Dow transfers gloves to YTY

HONG KONG—The Dow Chemical Co. has signed an agreement to transfer its Intacta polyurethane glove business to Malaysia-based YTY Industry. Although terms of the deal were not disclosed, Greg McDaniel, Dow Polyurethane's new business development director, described the deal as “a logical evolution” of the Midland, Mich.-based chemical giant's glove business.

Dow will focus on its core strengths, and continue to supply YTY with the polyurethane polymers and technology required to produce the gloves, while YTY will leverage its expertise in manufacturing and marketing to further grow the business globally.—MAD

Aspiring ammonia

PARSIPPANY, N.J.—Matheson Tri-Gas, Inc., and its subsidiary, Matheson Gas Products Korea, have completed a high-purity ammonia facility in Chonan, Korea. The facility is capable of producing and distributing ammonia in cylinder and bulk packages for the flat panel display, silicon and compound semiconductor markets.

We fully expect the liquid crystal market to welcome local production of one of its key raw materials,” says David Lai, director of Asia sales for Matheson Tri-Gas. “Additionally, by adding regional production of ammonia to our already established Nanochem purification line and bulk delivery package, Matheson Gas Products Korea can now serve all nitride applications.”—MAD

Perlos pumps up

SUNDERLAND, U.K.—Perlos Corp., a manufacturer of injection moldings and equipment, is investing around $1.5 million to double its cleanroom capacity at its facility here.

U.K. marketing manager Ian Jobling said the Finnish firm was building an “identical copy” next to its existing 16,000-square-foot cleanroom. The investment follows last year's news that Perlos had spent a similar amount on its pharmaceutical business, which included installing its existing cleanroom.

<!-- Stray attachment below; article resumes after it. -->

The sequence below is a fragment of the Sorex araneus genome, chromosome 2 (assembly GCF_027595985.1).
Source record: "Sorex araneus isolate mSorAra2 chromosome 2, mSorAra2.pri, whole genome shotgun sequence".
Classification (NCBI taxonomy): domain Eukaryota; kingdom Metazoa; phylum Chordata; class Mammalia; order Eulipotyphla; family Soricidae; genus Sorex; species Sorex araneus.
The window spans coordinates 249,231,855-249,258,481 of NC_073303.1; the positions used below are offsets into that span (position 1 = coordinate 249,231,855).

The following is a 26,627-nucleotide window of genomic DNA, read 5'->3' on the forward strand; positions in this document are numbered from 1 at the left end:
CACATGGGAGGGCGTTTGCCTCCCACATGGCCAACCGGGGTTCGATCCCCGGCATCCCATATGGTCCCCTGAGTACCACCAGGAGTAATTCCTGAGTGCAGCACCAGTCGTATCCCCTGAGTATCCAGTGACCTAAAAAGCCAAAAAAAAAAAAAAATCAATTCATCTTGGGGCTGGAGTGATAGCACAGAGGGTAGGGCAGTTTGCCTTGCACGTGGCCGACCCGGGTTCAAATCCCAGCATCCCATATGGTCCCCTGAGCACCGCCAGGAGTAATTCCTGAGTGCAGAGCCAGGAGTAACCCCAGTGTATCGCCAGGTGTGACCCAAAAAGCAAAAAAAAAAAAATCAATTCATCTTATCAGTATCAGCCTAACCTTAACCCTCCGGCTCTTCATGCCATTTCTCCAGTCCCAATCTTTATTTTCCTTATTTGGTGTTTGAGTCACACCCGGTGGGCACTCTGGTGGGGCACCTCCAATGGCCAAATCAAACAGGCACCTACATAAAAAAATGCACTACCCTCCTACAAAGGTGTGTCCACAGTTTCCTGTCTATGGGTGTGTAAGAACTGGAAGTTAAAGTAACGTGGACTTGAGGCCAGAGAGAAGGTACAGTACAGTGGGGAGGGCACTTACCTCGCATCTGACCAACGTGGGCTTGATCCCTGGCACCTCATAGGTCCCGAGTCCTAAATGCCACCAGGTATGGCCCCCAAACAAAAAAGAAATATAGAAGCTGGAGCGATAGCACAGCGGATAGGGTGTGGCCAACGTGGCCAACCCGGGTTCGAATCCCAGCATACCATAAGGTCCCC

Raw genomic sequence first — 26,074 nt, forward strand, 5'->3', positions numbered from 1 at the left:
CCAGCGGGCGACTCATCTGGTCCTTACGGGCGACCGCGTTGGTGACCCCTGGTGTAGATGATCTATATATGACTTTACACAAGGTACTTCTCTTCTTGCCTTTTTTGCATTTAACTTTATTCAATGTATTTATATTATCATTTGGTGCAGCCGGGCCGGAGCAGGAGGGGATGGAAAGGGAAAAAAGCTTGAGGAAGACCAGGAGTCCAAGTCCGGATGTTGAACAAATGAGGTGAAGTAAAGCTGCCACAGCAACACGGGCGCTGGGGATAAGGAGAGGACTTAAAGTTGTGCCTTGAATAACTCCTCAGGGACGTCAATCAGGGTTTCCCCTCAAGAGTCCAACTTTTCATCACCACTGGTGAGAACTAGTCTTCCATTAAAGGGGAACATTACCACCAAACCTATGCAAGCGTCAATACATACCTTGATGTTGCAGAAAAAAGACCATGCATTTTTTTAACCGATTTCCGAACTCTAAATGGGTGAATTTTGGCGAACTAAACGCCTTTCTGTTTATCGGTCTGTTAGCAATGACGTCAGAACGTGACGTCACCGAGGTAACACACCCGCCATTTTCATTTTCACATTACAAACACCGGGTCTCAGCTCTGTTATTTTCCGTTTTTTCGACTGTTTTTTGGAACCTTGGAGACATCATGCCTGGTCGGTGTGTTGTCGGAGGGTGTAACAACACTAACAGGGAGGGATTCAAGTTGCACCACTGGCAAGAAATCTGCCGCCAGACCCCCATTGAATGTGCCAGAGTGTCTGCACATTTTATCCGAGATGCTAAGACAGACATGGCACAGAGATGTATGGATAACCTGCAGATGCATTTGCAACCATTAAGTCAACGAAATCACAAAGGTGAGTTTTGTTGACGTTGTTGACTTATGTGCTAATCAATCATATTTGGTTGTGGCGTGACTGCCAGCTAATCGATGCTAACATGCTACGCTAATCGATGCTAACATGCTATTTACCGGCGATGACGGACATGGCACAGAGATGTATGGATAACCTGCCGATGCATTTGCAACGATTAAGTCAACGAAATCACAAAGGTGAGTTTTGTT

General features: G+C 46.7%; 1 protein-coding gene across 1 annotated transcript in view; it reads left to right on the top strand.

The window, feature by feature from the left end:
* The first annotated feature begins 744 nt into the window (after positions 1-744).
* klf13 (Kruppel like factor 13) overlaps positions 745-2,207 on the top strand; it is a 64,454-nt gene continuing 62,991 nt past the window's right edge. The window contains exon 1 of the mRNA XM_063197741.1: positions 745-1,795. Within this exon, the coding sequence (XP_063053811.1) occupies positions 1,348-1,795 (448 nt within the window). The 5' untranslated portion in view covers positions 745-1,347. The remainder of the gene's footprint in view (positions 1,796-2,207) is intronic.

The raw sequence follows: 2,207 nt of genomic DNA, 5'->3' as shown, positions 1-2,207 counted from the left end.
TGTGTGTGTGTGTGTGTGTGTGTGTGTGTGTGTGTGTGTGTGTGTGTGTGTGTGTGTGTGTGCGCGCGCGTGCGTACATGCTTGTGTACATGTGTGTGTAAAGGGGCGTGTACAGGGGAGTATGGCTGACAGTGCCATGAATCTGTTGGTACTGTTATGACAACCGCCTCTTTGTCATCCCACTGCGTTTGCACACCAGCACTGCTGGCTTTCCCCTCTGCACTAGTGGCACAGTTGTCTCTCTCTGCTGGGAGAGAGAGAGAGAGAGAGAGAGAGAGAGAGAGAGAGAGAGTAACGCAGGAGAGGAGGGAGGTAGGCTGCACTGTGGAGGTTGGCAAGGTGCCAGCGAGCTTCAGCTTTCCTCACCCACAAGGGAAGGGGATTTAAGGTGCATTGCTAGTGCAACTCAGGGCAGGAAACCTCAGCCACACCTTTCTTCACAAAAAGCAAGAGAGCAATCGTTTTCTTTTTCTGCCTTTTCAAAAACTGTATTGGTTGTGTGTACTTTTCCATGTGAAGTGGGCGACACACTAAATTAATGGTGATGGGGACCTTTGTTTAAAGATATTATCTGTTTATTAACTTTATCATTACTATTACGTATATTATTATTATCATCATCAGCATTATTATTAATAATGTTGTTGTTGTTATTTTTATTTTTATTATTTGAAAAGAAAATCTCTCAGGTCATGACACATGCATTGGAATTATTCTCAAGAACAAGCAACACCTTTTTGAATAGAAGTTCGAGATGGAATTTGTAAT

Jobling said the firm would move some of its 60 injection molding machines into the new space, and would buy another new machine for its site. He said the firm had invested heavily in automation and that most machines were fitted with six-axis robots. —MAD

Bad blood?

ROCKVILLE, Md.—The Food and Drug Administration (FDA) has accepted a revised consent decree from the American Red Cross (ARC) that is aimed at ensuring the safety of the nation's blood supply.

The revision includes financial penalties if the Red Cross fails to comply with FDA laws, as well as a comprehensive penalty scheme to address potential future violations. If the Red Cross fails to comply with blood safety rules and revised decree requirements, FDA can assess penalties up to the following maximum amounts:

  • $10,000 per event and $10,000 per day for any violation of an ARC standard operating procedure (SOP), the law, or consent decree requirement and timeline (SOPs are written procedures that are designed to help ensure product quality);
  • $50,000 for the preventable release of each unit of blood for which FDA determines that there is a reasonable probability that the product may cause serious adverse health consequences or death, as well as $5,000 for the release of each unit that may cause temporary problems, up to a maximum of $500,000 per event;
  • $50,000 for the improper re-release of each unsuitable blood unit that was returned to ARC inventory;
  • $10,000 for each donor inappropriately omitted from the National Donor Deferral Registry-a list of all unsuitable donors.—MAD


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